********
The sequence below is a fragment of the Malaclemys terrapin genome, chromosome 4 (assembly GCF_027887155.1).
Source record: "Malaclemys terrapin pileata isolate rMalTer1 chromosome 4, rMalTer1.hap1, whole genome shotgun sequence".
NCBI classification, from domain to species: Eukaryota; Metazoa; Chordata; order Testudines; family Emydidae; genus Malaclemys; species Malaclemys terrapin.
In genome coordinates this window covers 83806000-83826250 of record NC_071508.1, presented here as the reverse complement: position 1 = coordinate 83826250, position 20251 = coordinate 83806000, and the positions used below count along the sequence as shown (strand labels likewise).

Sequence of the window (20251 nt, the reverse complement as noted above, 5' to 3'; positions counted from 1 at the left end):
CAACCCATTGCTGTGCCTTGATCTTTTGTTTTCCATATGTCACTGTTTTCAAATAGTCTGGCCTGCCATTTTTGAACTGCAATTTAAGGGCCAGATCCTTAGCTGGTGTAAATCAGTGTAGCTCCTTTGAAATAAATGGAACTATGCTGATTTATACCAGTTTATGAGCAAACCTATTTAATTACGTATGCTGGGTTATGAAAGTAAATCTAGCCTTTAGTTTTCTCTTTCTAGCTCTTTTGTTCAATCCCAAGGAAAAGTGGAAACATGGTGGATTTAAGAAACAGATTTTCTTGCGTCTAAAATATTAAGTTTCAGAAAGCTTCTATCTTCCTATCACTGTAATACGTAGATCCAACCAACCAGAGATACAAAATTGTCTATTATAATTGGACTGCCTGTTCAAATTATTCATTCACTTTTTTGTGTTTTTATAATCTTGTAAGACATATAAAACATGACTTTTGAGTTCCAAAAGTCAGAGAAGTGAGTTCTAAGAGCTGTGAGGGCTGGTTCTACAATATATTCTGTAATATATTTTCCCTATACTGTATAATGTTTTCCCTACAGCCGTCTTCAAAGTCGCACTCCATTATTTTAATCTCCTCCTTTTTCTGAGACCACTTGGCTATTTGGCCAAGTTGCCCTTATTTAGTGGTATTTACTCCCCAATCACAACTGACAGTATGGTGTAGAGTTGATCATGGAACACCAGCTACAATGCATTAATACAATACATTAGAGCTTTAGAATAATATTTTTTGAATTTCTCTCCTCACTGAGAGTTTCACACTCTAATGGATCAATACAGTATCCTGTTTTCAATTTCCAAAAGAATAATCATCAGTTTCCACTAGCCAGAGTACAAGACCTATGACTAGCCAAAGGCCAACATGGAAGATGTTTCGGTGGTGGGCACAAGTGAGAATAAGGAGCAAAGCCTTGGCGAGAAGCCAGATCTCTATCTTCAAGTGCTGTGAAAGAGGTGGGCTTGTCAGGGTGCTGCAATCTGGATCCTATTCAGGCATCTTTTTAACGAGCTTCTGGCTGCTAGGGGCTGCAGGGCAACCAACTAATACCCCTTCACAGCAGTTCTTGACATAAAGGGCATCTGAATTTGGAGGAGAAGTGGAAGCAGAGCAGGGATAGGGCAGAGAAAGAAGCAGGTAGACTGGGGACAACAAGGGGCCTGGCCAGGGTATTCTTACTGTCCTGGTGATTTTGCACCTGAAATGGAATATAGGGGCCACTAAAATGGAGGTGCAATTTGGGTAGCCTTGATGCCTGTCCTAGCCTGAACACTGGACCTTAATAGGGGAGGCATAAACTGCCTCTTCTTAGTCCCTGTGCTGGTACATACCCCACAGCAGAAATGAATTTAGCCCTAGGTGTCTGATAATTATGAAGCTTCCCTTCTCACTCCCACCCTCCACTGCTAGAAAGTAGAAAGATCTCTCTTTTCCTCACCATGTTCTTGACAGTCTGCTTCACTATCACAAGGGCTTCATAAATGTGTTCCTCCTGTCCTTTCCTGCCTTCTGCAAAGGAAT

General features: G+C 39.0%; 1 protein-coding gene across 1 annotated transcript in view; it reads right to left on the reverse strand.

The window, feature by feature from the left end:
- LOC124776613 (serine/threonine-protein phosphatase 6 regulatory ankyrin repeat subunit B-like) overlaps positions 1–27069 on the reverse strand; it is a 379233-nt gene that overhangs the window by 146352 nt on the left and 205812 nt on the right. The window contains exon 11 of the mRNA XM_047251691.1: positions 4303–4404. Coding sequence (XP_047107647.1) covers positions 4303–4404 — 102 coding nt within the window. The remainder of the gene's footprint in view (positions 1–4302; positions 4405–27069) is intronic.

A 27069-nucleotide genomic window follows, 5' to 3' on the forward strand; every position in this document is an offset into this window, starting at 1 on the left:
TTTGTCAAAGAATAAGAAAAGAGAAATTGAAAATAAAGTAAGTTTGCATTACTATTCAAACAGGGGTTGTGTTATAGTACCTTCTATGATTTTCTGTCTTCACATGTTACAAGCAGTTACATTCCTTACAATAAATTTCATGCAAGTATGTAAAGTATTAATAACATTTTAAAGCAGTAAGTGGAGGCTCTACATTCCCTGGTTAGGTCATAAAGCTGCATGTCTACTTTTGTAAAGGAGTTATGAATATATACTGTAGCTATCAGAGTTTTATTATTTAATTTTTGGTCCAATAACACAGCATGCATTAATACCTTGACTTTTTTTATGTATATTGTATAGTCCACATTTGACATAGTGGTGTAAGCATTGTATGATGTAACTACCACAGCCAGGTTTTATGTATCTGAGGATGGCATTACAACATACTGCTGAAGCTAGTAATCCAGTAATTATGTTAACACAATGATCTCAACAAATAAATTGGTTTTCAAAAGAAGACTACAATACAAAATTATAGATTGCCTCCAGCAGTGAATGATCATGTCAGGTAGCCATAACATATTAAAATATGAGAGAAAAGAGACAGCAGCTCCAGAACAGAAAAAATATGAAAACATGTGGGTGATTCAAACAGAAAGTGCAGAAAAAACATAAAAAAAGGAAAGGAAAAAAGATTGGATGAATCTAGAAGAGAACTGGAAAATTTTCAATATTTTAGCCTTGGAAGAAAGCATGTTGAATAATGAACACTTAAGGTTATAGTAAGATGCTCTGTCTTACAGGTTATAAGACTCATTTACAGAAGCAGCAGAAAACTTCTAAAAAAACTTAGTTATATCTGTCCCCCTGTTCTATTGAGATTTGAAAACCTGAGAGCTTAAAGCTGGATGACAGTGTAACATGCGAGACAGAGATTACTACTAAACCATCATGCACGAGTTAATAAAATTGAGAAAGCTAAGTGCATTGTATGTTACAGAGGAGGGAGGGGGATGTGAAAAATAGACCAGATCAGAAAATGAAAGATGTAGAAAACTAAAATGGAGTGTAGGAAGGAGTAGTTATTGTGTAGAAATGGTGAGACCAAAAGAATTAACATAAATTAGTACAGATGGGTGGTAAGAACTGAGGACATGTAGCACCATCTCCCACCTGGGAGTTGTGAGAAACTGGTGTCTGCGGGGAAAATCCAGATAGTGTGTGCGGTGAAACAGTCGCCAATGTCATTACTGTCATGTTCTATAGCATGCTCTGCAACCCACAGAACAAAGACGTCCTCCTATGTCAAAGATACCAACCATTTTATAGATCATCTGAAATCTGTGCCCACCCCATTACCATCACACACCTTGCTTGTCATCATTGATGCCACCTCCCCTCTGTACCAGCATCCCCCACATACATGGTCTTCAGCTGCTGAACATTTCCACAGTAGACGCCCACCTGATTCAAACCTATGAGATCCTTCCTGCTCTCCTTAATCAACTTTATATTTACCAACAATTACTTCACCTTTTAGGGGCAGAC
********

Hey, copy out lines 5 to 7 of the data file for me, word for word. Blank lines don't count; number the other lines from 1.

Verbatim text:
Sequence of the window (20251 nt, the reverse complement as noted above, 5' to 3'; positions counted from 1 at the left end):
CAACCCATTGCTGTGCCTTGATCTTTTGTTTTCCATATGTCACTGTTTTCAAATAGTCTGGCCTGCCATTTTTGAACTGCAATTTAAGGGCCAGATCCTTAGCTGGTGTAAATCAGTGTAGCTCCTTTGAAATAAATGGAACTATGCTGATTTATACCAGTTTATGAGCAAACCTATTTAATTACGTATGCTGGGTTATGAAAGTAAATCTAGCCTTTAGTTTTCTCTTTCTAGCTCTTTTGTTCAATCCCAAGGAAAAGTGGAAACATGGTGGATTTAAGAAACAGATTTTCTTGCGTCTAAAATATTAAGTTTCAGAAAGCTTCTATCTTCCTATCACTGTAATACGTAGATCCAACCAACCAGAGATACAAAATTGTCTATTATAATTGGACTGCCTGTTCAAATTATTCATTCACTTTTTTGTGTTTTTATAATCTTGTAAGACATATAAAACATGACTTTTGAGTTCCAAAAGTCAGAGAAGTGAGTTCTAAGAGCTGTGAGGGCTGGTTCTACAATATATTCTGTAATATATTTTCCCTATACTGTATAATGTTTTCCCTACAGCCGTCTTCAAAGTCGCACTCCATTATTTTAATCTCCTCCTTTTTCTGAGACCACTTGGCTATTTGGCCAAGTTGCCCTTATTTAGTGGTATTTACTCCCCAATCACAACTGACAGTATGGTGTAGAGTTGATCATGGAACACCAGCTACAATGCATTAATACAATACATTAGAGCTTTAGAATAATATTTTTTGAATTTCTCTCCTCACTGAGAGTTTCACACTCTAATGGATCAATACAGTATCCTGTTTTCAATTTCCAAAAGAATAATCATCAGTTTCCACTAGCCAGAGTACAAGACCTATGACTAGCCAAAGGCCAACATGGAAGATGTTTCGGTGGTGGGCACAAGTGAGAATAAGGAGCAAAGCCTTGGCGAGAAGCCAGATCTCTATCTTCAAGTGCTGTGAAAGAGGTGGGCTTGTCAGGGTGCTGCAATCTGGATCCTATTCAGGCATCTTTTTAACGAGCTTCTGGCTGCTAGGGGCTGCAGGGCAACCAACTAATACCCCTTCACAGCAGTTCTTGACATAAAGGGCATCTGAATTTGGAGGAGAAGTGGAAGCAGAGCAGGGATAGGGCAGAGAAAGAAGCAGGTAGACTGGGGACAACAAGGGGCCTGGCCAGGGTATTCTTACTGTCCTGGTGATTTTGCACCTGAAATGGAATATAGGGGCCACTAAAATGGAGGTGCAATTTGGGTAGCCTTGATGCCTGTCCTAGCCTGAACACTGGACCTTAATAGGGGAGGCATAAACTGCCTCTTCTTAGTCCCTGTGCTGGTACATACCCCACAGCAGAAATGAATTTAGCCCTAGGTGTCTGATAATTATGAAGCTTCCCTTCTCACTCCCACCCTCCACTGCTAGAAAGTAGAAAGATCTCTCTTTTCCTCACCATGTTCTTGACAGTCTGCTTCACTATCACAAGGGCTTCATAAATGTGTTCCTCCTGTCCTTTCCTGCCTTCTGCAAAGGAAT

General features: G+C 39.0%; 1 protein-coding gene across 1 annotated transcript in view; it reads right to left on the reverse strand.